Abstract
In the talk, we shall discuss quality measures for hash functions used
in data structures and algorithms, and survey positive and negative
results. (This talk is not about cryptographic hash functions.)
For the analysis of algorithms involving hash functions, it is often
convenient to assume the hash functions used behave fully randomly; in
some cases there is no analysis known that avoids this assumption. In
practice, one needs to get by with weaker hash functions that can be
generated by randomized algorithms. A wellstudied range of applications concern realizations of dynamic dictionaries (linear
probing, chained hashing, dynamic perfect hashing, cuckoo hashing and
its generalizations) or Bloom filters and their variants.
A particularly successful and useful means of classification are
Carter and Wegman's universal or kwise independent classes,
introduced in 1977. A natural and widely used approach to analyzing
an algorithm involving hash functions is to show that it works if a
sufficiently strong universal class of hash functions is used, and to
substitute one of the known constructions of such classes. This
invites research into the question of just how much independence in
the hash functions is necessary for an algorithm to work. Some recent
analyses that gave impossibility results constructed rather artificial
classes that would not work; other results pointed out natural, widely
used hash classes that would not work in a particular application.
Only recently it was shown that under certain assumptions on some
entropy present in the set of keys even 2wise independent hash
classes will lead to strong randomness properties in the hash values.
The negative results show that these results may not be taken as
justification for using weak hash classes indiscriminately, in
particular for key sets with structure.
When stronger independence properties are needed for a theoretical
analysis, one may resort to classic constructions. Only in 2003 it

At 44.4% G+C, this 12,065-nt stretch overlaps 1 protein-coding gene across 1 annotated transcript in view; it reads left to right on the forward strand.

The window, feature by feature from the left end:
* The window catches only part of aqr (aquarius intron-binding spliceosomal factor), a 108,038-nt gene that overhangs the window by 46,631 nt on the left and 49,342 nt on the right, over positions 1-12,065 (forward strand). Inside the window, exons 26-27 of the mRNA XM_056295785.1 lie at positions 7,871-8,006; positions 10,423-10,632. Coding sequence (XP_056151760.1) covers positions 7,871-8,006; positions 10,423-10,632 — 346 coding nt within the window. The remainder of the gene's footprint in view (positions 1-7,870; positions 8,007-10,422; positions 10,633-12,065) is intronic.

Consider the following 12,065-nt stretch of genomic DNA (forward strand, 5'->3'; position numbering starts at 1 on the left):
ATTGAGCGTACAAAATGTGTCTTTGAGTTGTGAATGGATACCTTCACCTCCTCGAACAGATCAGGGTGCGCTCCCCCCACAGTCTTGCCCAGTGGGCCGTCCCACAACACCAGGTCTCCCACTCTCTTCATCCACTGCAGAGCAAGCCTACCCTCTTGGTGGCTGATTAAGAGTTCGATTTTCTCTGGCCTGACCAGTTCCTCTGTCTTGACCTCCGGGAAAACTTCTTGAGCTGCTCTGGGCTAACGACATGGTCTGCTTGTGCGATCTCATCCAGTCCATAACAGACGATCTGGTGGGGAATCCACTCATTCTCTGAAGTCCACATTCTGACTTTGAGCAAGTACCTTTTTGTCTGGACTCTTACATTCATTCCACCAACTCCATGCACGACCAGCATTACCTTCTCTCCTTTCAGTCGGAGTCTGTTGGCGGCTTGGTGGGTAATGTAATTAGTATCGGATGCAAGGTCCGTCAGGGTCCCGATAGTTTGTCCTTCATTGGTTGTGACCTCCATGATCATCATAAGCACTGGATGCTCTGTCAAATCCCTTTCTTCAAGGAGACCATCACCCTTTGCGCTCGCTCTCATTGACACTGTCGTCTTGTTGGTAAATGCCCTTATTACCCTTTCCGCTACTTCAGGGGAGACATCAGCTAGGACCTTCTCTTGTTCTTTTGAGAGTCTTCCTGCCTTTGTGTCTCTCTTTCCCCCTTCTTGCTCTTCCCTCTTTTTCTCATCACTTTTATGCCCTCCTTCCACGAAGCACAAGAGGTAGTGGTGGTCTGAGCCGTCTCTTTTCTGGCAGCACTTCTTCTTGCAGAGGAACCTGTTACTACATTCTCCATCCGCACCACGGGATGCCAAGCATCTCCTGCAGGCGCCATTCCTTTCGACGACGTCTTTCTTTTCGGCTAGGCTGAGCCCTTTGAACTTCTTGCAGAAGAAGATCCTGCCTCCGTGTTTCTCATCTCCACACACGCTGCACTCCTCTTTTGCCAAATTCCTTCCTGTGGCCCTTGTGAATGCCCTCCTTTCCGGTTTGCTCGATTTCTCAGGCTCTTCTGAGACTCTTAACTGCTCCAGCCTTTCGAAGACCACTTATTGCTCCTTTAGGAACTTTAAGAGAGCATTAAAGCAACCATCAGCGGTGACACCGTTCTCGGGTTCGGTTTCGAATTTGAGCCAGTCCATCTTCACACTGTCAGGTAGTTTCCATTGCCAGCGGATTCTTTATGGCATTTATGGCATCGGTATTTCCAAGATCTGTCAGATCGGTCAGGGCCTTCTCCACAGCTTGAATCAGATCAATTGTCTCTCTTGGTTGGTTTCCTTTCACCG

was found out how full randomness can be simulated using only linear
space overhead (which is optimal). The "splitandshare" approach
can be used to justify the full randomness assumption in some
situations in which full randomness is needed for the analysis to go
through, like in many applications involving multiple hash functions
(e.g., generalized versions of cuckoo hashing with multiple hash
functions or larger bucket sizes, load balancing, Bloom filters and
variants, or minimal perfect hash function constructions).
For practice, efficiency considerations beyond constant factors are
important. It is not hard to construct very efficient 2wise
independent classes. Using kwise independent classes for constant k
bigger than 3 has become feasible in practice only by new
constructions involving tabulation. This goes together well with the
quite new result that linear probing works with 5independent hash
functions.
Recent developments suggest that the classification of hash function
constructions by their degree of independence alone may not be
adequate in some cases. Thus, one may want to analyze the behavior of
specific hash classes in specific applications, circumventing the
concept of kwise independence. Several such results were recently
achieved concerning hash functions that utilize tabulation. In
particular if the analysis of the application involves using
randomness properties in graphs and hypergraphs (generalized cuckoo
hashing, also in the version with a "stash", or load balancing), a
hash class combining kwise independence with tabulation has turned
out to be very powerful.
BibTeX  Entry
@InProceedings{dietzfelbinger:LIPIcs:2012:3388,
author = {Martin Dietzfelbinger},
title = {{On Randomness in Hash Functions (Invited Talk)}},
booktitle = {29th International Symposium on Theoretical Aspects of Computer Science (STACS 2012)},
pages = {2528},
series = {Leibniz International Proceedings in Informatics (LIPIcs)},
ISBN = {9783939897354},
ISSN = {18688969},
year = {2012},
volume = {14},
editor = {Christoph D{\"u}rr and Thomas Wilke},
publisher = {Schloss DagstuhlLeibnizZentrum fuer Informatik},
address = {Dagstuhl, Germany},
URL = {http://drops.dagstuhl.de/opus/volltexte/2012/3388},
URN = {urn:nbn:de:0030drops33884},
doi = {http://dx.doi.org/10.4230/LIPIcs.STACS.2012.25},
annote = {Keywords: Algorithms, hash functions, randomized algorithms, data structures, graphs, hypergraphs}
}
Keywords: 

Algorithms, hash functions, randomized algorithms, data structures, graphs, hypergraphs 
Seminar: 

29th International Symposium on Theoretical Aspects of Computer Science (STACS 2012) 
Issue Date: 

2012 
Date of publication: 

24.02.2012